They’ll also forgo or delay some short-term luxuries and indulgences for greater gains later – playing the game of ‘Chess’ in a way. This isn’t something that’s necessarily easy to do in the presence of considerable peer, societal, and in some instances familial pressures. See my Mother’s Day 2017 post, to get an idea of how to lose both money and time due to personal and cultural pressures.

What are the real-world applications for this? I’ll cite two articles. The first is by Rodney Brooks of the Washington Post. I cited his article entitled; 71 percent of Americans aren’t saving enough for retirement in my post about the Tax Reform and Jobs Act. It discusses reasons why people can’t take advantage of the Law of Compounding Interest. Another piece is entitled; Club Fed millionaire: Membership 23,000 and growing by Mike Causey which discusses the growing number of federal employees who are retiring as millionaires – most self-made. I’ll say it again, the majority are self-made meaning no one gave them anything, and they simply methodically prioritized, saved, and invested their money.

There’s a final context for the law, and that’s giving. When you think about Higher Education, Philanthropists and generous alumni often leave gifts to their schools of choice through ‘Endowments’, many of which are invested so that they’re continuously compounding and generating returns used for scholarships and operating expenses. The famous Jim Kramer runs his “Charitable Trust” of which he is continuously thinking about out how and where to safely invest its funds for charitable purposes. Lastly, consider how the lives your relatives and your community could be changed by having a continuously growing principal and interest you can use in any fashion you see fit: saving up a down payment on a home, college tuition expenses, seed money for building businesses, supporting political campaigns, etc.

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If it sounds like an underlying theme of this post and others like it is that your financial (and life) success is about what you know and don’t know (outside of your profession), then you’re correct. In an upcoming story I’m going to discuss how I didn’t understand these pieces when I first started my federal science career and didn’t take advantage the Law of Compounding Interest or the federal government’s ‘Matching Contribution’ – both of which have cost me money. There were actually several personal ‘blunders’ in these areas.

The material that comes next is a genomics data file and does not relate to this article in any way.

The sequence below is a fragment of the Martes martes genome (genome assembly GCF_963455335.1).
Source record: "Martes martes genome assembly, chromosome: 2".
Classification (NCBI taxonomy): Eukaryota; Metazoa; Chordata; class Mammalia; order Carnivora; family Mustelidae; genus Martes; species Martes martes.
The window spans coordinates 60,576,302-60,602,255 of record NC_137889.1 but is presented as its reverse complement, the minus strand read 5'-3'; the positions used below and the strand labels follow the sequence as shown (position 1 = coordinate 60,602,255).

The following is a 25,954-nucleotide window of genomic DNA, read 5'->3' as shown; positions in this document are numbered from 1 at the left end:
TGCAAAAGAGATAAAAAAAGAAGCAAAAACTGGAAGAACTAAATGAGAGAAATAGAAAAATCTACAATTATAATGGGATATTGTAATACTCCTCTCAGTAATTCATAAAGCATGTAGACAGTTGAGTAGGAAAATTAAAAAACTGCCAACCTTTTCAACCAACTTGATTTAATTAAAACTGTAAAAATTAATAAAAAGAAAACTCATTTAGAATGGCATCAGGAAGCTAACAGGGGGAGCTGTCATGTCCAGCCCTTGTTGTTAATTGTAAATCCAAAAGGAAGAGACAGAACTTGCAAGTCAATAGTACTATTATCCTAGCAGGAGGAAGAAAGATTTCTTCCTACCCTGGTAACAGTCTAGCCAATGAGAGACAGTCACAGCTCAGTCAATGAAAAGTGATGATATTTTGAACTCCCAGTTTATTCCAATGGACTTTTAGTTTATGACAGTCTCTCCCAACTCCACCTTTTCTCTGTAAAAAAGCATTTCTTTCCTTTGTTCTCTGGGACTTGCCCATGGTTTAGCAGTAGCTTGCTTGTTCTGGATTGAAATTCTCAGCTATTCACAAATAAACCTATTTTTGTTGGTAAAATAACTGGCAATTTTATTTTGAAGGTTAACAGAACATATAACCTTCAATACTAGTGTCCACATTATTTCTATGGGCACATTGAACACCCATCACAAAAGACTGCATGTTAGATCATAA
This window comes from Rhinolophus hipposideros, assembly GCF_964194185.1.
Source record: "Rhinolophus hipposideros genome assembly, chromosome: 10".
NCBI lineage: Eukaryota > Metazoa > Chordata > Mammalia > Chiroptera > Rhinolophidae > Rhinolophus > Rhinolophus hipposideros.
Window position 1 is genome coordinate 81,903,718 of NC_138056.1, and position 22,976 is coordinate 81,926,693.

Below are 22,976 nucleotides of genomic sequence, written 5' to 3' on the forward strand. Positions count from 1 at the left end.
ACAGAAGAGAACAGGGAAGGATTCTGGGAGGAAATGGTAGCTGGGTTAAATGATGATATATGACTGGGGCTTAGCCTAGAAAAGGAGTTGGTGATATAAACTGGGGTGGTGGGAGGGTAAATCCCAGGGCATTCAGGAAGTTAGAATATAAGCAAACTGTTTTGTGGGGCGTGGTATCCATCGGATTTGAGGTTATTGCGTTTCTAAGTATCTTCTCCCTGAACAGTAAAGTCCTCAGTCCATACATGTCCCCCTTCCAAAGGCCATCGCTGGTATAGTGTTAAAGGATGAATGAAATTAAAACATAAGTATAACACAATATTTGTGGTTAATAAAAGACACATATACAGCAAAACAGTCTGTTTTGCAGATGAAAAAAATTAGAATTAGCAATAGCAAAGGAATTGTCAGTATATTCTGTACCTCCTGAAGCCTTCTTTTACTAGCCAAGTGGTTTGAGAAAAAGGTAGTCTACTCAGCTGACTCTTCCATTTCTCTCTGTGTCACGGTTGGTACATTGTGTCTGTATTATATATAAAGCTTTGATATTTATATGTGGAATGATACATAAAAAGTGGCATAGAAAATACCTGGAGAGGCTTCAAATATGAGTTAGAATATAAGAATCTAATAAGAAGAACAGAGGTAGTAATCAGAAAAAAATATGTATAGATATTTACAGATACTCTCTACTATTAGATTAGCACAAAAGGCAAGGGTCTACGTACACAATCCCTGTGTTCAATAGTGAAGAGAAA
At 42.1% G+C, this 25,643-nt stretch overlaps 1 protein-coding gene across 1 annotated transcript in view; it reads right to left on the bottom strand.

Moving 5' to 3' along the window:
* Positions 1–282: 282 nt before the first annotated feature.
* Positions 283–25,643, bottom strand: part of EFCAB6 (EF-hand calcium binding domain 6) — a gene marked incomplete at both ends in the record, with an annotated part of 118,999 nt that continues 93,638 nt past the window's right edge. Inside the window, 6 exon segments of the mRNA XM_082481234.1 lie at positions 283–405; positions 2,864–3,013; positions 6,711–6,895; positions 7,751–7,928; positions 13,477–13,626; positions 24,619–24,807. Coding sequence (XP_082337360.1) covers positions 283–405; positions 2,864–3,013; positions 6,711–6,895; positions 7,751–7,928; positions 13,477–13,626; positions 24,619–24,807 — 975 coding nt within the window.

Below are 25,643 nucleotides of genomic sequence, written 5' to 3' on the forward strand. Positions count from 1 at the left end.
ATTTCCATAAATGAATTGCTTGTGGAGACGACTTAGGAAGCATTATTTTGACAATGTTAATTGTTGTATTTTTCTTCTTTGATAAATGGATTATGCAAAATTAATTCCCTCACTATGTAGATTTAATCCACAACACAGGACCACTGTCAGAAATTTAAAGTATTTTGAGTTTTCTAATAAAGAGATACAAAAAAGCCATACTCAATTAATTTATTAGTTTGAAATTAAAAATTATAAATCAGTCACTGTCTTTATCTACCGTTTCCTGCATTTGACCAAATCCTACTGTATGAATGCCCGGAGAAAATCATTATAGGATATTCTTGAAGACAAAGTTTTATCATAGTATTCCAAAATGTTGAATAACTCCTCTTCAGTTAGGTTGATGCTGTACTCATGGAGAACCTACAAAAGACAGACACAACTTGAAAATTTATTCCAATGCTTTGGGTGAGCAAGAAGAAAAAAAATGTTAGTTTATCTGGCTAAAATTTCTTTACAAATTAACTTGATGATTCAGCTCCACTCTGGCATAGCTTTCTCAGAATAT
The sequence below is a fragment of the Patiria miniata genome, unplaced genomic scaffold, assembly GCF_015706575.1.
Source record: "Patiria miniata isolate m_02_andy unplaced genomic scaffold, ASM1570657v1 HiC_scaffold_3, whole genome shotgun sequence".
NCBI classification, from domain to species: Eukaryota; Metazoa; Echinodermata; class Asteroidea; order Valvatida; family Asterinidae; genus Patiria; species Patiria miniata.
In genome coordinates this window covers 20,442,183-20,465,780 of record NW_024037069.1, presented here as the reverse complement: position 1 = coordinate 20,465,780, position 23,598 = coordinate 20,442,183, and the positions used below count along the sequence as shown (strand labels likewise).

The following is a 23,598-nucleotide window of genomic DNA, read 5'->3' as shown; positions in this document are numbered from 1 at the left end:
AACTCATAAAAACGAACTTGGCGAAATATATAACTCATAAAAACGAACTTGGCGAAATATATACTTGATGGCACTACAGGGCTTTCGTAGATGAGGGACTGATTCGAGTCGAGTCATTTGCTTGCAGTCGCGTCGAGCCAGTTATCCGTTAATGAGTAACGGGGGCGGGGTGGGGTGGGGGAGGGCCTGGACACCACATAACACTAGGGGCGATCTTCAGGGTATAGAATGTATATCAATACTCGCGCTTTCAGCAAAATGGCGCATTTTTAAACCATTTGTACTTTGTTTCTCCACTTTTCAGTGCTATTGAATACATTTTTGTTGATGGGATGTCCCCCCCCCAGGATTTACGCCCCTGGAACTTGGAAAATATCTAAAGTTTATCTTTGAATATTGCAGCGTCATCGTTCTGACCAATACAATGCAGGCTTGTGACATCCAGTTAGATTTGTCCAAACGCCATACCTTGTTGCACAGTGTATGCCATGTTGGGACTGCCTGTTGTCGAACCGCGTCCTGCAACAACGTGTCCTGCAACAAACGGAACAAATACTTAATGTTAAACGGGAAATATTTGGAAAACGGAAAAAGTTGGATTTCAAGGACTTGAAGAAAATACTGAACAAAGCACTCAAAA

The opening quote for this piece is from the famous Physicist Albert Einstein and it pretty much sums up the importance of this topic – either you’re getting paid, or you’re paying out. Compounding Interest is something anyone can take advantage of regardless of: race, creed, color, sex, gender or religion. One just must know about it, and then start living by it. If they don’t know about it, they must be curious enough to find out about it. Most financial literacy programs cover it in some way.

There are other necessary pieces such as ‘Budgeting’ which I’ll cover as well in another post. As I stated in my Net Worth piece, it’s not something that can be worked out with your boss, or even legislated by the government, though I do think schools could do a better job of teaching this information at an early age. In closing, two other principles of my blog do tie in here, and they are Self-Accountability and Self-Reliance, because first, the individual must realize that no one can make them practice and incorporate this law into their lives, and secondly, it’s themselves who have to do it. And with that, I hope you’ve learned something here about the Law of Compounding Interest.

Thank you for taking the time to read this post. If you enjoyed it, you might also enjoy:

Your net worth, your gross salary, and what they mean
The difference between being cheap and frugal
We should’ve bought Facebook and Bitcoin stock: An investing story
Challenging misconceptions and stereotypes in class, household income, wealth and privilege
What are your plans for your tax cut? Thoughts on what can be done with heavier paychecks and paying less tax
My personal experience with Dave Ramsey’s Debt Snowball revisited
Mother’s Day 2017: One of my mother’s greatest gifts, getting engaged, and avoiding my own personal fiscal cliff